Brick Dormitory Charles Duncan McIver State Normal and Industrial School Sue May Kirkland

The First Day of Class at State Normal, ca. 1892

When a current UNC Greensboro student walks down College Avenue, they see quite a different campus than an earlier student would have experienced. On October 5, 1892, the State Normal and Industrial School welcomed 176 students to the new girls college. There were only three building on the grounds – Main Building (now Foust), Brick Dormitory, and founder Charles Duncan McIver’s home. When the young women arrived, the buildings were new and unfinished, and the campus was not landscaped. It had just recently been a 10-acre corn field surrounded by farms and wood

State Normal students arrive at their new school

That first year, all of the students roomed in the large Brick Dormitory. One girl later remembered that she and her fellow students were collected at the train station and dropped off at the dorm, sitting on either side of the main hall until they were given their room assignments. They students slept four to a room, sharing two double beds. Hailing from all corners of the state, almost 80% grew up on farms. In some cases, it was their first trip out of their own county, and they were both excited and anxious.

Early students spill out of Brick Dormitory

On the first day of class, the girls gathered in Main Building and were asked to form a line according to their height, with the shortest at the front. Then, they marched to the assembly room, which also acted as a chapel, filing uniformly into each row. This allowed the taller students in the back row of desks to have a clear view of the proceedings, as they only had shorter classmates in front of them. This routine continued every morning at 8:45 after the morning bell was rung. President Charles Duncan McIver addressed the students, leading a chapel period, during which he read from the Bible and made general announcements. Dr. McIver also conducted the morning ritual of “mail call,” announcing letters and packages received from home. The students would eventually move to classes, which related to their choice of academic track – pedagogy, home economics, or business. All of the classrooms were located in Main Building. The students also took science courses, such as physiology, which included the study of a real skeleton that the girls named “Miriam” in honor of Miriam Bitting, the first campus physician.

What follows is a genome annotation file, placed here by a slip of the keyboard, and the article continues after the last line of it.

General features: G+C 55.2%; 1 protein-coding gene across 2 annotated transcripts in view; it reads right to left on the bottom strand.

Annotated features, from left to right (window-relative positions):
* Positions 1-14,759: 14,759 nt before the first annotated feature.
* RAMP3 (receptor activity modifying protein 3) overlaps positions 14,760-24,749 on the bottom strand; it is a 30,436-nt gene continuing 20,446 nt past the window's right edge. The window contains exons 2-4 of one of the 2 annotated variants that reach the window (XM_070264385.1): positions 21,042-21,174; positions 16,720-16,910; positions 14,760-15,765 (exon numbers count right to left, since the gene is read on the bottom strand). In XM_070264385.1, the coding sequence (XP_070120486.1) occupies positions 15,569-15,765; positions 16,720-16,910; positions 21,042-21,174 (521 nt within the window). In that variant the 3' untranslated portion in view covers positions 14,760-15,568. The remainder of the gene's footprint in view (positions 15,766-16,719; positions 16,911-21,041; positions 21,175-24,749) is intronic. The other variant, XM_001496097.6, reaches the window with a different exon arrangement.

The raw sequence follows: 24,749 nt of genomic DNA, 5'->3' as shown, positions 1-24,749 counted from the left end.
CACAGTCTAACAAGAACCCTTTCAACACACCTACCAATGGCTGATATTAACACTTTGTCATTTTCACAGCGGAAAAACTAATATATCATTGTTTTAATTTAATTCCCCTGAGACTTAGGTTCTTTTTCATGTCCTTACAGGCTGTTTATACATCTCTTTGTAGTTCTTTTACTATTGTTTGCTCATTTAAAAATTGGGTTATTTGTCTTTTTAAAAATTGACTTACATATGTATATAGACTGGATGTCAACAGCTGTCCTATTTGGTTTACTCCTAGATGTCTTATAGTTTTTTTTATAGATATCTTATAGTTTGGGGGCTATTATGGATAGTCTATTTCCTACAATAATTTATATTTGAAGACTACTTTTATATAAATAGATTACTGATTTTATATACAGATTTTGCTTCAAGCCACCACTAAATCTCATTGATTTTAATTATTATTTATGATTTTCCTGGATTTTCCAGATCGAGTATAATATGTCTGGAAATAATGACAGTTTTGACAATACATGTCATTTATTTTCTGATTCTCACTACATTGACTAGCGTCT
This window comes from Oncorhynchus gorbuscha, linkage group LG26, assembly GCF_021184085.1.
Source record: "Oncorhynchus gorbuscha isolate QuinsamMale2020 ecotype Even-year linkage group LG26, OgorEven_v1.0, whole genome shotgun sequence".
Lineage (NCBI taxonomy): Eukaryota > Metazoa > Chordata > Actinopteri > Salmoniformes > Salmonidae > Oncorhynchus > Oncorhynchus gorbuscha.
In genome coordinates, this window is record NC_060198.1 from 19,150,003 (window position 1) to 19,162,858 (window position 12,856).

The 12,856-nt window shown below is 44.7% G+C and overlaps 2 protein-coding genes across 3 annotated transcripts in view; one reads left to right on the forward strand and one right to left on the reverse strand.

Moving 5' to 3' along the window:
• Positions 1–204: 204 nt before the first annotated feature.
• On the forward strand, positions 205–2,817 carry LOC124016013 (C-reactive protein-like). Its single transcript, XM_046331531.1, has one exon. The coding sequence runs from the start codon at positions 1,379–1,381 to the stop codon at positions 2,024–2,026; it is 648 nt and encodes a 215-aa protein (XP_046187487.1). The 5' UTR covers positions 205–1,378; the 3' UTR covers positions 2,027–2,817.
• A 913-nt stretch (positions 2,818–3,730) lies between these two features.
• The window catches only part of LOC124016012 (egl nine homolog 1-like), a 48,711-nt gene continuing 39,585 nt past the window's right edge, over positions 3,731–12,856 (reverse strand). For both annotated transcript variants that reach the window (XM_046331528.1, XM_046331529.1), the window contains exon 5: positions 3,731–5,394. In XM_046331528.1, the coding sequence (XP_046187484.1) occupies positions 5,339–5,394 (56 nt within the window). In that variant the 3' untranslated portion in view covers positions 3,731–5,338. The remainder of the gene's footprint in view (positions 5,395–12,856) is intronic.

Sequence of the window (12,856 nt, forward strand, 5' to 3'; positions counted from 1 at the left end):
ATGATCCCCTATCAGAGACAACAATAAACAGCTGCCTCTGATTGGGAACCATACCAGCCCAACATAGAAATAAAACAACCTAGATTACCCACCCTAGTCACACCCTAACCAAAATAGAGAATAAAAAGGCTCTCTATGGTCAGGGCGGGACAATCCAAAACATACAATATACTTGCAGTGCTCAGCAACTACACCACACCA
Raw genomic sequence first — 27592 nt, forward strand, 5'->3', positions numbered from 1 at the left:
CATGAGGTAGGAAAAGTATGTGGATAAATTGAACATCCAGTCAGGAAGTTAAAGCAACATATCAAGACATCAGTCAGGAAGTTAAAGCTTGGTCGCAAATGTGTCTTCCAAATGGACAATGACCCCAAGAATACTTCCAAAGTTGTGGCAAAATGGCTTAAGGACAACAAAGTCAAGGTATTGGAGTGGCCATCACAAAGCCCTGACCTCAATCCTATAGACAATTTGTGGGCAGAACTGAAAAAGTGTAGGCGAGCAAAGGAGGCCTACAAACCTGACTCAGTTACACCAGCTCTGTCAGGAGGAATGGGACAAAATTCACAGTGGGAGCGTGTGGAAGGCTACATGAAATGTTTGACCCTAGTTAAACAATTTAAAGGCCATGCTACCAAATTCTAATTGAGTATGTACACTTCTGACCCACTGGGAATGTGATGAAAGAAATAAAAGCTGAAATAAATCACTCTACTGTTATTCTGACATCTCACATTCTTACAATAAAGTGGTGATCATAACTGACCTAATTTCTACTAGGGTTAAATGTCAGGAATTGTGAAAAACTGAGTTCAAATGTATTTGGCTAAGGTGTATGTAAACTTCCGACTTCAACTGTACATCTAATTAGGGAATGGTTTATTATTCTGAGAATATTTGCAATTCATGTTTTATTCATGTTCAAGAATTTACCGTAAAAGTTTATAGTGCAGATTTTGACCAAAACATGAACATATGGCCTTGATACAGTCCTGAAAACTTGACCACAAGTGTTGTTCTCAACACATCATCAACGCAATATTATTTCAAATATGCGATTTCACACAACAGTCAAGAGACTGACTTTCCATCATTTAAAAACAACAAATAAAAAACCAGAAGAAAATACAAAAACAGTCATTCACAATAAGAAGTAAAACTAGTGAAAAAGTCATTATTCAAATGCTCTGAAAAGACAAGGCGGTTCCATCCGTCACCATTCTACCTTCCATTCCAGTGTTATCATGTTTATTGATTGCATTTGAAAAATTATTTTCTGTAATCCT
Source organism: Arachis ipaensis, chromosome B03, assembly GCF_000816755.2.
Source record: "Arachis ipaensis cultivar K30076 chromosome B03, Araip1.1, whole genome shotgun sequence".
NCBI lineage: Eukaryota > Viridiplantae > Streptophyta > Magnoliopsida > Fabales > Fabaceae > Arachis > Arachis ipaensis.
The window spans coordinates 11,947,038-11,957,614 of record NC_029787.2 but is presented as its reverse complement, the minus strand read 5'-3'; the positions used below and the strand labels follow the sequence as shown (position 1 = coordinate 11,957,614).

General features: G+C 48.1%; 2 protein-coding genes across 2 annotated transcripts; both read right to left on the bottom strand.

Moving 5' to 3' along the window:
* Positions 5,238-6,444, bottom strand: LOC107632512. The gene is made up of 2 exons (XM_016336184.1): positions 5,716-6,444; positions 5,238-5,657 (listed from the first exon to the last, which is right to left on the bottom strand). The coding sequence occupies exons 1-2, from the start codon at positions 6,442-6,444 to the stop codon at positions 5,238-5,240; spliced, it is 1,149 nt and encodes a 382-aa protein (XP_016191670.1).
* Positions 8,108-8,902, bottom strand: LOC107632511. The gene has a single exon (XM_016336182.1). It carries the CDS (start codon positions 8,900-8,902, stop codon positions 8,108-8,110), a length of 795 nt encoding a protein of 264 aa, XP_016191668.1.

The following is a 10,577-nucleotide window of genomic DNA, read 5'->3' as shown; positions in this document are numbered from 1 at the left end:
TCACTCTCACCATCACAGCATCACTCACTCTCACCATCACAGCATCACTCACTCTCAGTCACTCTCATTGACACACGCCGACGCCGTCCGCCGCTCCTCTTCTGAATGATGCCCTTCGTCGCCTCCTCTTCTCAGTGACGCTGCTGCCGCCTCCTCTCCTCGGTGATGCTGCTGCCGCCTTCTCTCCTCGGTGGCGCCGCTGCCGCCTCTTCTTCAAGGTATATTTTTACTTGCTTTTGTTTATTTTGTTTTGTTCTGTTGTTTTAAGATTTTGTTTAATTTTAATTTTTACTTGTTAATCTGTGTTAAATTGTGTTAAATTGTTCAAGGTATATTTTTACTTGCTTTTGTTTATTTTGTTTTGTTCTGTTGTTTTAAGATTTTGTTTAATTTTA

Dr. McIver with his Students

In the early days, the buildings on campus were lit first by oil lamps, then by gas lamps, and finally by electricity. Each student was responsible for her own lamp, as well as for keeping her room clean and her bed made. As there was little money from the state to hire additional kitchen workers, the girls also helped in the large dining hall that was located in Brick Dormitory, taking turns setting the tables, serving the meals, and washing the dishes. 

State Normal students had very little personal freedom during the first years at the school. They had to receive special permission to leave campus and only after passing the inspection of Miss Sue May Kirkland, “lady principal.” Kirkland was “custodian of manners and morals” and “referee in matters social and domestic.” Wearing hats and gloves was mandatory and acting in a proper demeanor was expected at all times. Although Miss Kirkland was committed to decorum, she was also kind and sympathetic and the students were devoted to her.

Miss Sue May Kirkland

Some of the most popular activities on campus were memberships in clubs (such as the YWCA, the bird club, the glee club, the drama club) and literary societies. Although McIver did not allow social sororities on campus, he gave the girls the opportunity to join either the Adelphian or the Cornelian literary society, which hosted debates, plays, dances, teas, and other campus entertainments. The students also valued sports, especially tennis, basketball, and field hockey, which they played in blousy black serge gymnasium outfits with black cotton stockings and leather shoes. Special events were also planned, such as the “County Fair,” which was held in 1894. The outdoor pageant featured students from each county in the state putting on a skit representing a unique characteristic of the area. The fair proved so popular, it was held several times, especially for visitors.

Students participating in the “County Fair”

As the student population grew during the next few years, the campus began to expand, adding Guilford/Midway Dormitory, the Students’ Building (incorporating classrooms, a large assembly hall, and space for the literary societies), and the Carnegie Library (now the Forney Building). Other buildings disappeared, such as the first barn and Brick Dormitory, which burned to the ground in 1904. As expected, new faculty came to the school, and others moved on. Other changes were unforeseen. The school’s energetic and charismatic founder and first president, Charles Duncan McIver, died in 1906, just a few weeks short of his 46th birthday. 

Yet, on October 5, 1892, the campus crackled with excitement! The students were thrilled to be a part of the first class of State Normal. They knew that Dr. McIver and Miss Kirkland were at the helm and all was right with the world.

By Kathelene McCarty Smith

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